Printer binderies have been working overtime for catalog publishers for years now, but most b-to-b publishers have yet to take full advantage of them. Some printing executives expect that to change in the near future. From barrel folds to DVD holders, printers have been providing new ways to bind advertisements and materials into publications.
"The amount of things we can do with a bindery today really makes it something any publisher looking to bring in more advertising dollars should look into," said Elizabeth Bellis, communications director at Fry Communications.
Quad/Graphics has a team that will go out to publishers and clients to explain the capabilities of the company's bindery. "When we can inform people early on-from the executive team to the actual ad salespeople-it really benefits the project overall," said Eric Blohm, director of Quad/Direct Marketing, Quad/Graphics.
Quad tries to accommodate all requests but noted that atypical bindings require extra cycle time. "As a company, our goal is to cut down our cycle time every year, so it means we need to find efficiencies in other parts of our company because the bindery can add more time," Blohm said.
John Miller, senior VP-sales and marketing for Banta Publications Group, pointed to Post-It notes as an innovation that publishers like to use. "On the cover, in the pages, people can just pull them right off and use them," he said. "To have that bindery technology is huge."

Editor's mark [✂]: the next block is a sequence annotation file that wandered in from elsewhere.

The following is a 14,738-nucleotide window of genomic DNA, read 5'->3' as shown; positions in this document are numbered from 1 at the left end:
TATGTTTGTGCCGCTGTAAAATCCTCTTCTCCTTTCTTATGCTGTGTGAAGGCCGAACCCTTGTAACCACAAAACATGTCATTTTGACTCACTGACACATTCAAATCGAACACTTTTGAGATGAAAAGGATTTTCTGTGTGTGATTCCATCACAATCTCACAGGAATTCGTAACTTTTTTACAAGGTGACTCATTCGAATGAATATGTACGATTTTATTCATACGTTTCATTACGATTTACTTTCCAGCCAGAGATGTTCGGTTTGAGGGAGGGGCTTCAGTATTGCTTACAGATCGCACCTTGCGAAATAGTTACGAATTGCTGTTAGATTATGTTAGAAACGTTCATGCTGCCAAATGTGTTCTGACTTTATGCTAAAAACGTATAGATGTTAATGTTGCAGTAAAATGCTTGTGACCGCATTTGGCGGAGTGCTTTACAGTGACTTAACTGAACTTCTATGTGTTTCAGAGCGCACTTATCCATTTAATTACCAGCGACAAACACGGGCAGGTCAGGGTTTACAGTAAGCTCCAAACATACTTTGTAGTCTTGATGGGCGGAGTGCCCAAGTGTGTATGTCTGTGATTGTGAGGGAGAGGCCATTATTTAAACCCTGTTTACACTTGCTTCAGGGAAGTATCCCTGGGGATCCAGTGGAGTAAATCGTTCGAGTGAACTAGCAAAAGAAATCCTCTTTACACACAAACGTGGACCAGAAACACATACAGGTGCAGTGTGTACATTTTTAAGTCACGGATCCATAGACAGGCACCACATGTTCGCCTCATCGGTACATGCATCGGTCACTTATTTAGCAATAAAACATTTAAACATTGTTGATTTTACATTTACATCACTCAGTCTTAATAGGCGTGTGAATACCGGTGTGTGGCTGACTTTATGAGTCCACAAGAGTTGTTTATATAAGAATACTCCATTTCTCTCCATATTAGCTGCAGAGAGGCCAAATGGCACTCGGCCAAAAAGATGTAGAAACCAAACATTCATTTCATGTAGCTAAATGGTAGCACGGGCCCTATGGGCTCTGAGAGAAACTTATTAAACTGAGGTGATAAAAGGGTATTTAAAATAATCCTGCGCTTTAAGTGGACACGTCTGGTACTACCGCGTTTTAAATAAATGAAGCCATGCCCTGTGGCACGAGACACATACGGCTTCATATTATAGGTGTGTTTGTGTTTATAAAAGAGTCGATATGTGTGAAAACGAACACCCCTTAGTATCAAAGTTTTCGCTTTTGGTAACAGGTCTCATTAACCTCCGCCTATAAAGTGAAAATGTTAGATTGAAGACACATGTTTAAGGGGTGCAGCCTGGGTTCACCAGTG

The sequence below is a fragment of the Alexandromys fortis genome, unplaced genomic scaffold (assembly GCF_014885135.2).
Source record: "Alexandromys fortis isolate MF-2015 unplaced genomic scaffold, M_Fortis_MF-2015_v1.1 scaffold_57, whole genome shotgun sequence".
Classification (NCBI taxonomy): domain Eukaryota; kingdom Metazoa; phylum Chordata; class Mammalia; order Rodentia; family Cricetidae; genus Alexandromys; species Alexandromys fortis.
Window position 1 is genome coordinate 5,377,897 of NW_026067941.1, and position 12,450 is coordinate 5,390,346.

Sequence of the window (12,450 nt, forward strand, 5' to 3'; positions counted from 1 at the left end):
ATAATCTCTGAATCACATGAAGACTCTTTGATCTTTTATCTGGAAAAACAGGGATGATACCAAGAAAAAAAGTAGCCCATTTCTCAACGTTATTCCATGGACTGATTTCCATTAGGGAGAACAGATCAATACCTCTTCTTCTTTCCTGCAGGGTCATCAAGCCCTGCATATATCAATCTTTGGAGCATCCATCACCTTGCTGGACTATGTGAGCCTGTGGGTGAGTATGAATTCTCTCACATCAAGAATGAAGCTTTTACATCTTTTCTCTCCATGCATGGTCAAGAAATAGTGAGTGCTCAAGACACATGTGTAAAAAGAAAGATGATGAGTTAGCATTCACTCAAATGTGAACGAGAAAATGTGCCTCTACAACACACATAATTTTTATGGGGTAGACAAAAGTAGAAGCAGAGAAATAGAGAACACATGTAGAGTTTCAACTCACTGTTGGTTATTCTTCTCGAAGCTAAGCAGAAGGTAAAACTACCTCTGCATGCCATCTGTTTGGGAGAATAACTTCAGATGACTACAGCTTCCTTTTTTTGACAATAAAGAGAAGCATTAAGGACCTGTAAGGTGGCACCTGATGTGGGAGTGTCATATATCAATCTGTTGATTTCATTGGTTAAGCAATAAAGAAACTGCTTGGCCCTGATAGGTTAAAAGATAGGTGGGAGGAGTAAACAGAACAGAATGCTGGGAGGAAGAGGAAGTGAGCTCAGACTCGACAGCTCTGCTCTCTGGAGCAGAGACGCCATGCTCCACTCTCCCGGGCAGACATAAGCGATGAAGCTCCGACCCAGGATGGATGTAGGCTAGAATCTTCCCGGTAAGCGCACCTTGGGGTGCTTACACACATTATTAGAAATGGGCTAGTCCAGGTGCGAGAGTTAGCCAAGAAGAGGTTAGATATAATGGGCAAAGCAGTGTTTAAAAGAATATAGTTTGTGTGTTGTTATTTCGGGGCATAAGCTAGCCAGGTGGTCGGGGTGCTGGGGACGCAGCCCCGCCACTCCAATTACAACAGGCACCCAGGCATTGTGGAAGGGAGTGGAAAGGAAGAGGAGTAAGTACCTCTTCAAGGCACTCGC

One-to-one marketing is making its way from the catalogers to magazine publishers. "The first to do it, really, are custom publications," Bellis said. "One company is focusing its edit and advertising on very particular people, so it's a natural place for different versions of a publication to be created. But it's bled over to consumer publications doing specific gatefolds, binding products in for specific markets and creating such things as `barrel rolls,"' in which a large section folds out of the magazine in one direction. Bellis said Fry once had a request for a 10-foot-long barrel roll.
When it comes to personalization, Quad starts with RFM scoring, which shows how recently someone bought a product, with what frequency and how much money they've spent overall on the product. That helps the client decide what editions of a catalog or magazine should be sent to a subscriber.
"We've had instances where we'll have one ad for homeowners and another for apartment residents from a home supply store," Blohm said.
Advertisers often bind in a trackable element, such as a personalized card to use at a store. "Companies don't spend the money on creative and extra bindery charges without some form of ROI being evident," Blohm said. "If you're using the bindery's full capabilities, it's smart to be able to know how the different groups are spending their dollars as a result."
Blohm said some marketers personalize the materials they include. "People don't like to do work," he said, "so we make sure the cards are filled out and that all you have to do is check a box." Personalization can lead to 20% to 30% response rates, he said.
Miller said most publishers are more interested in what can be polybagged. "The consumer [publisher] will get more use out of the bindery technology and personalization abilities," he said. "But there's no reason that the smart and innovative b-to-b magazine publisher shouldn't be looking at it and trying to make it part of its arsenal."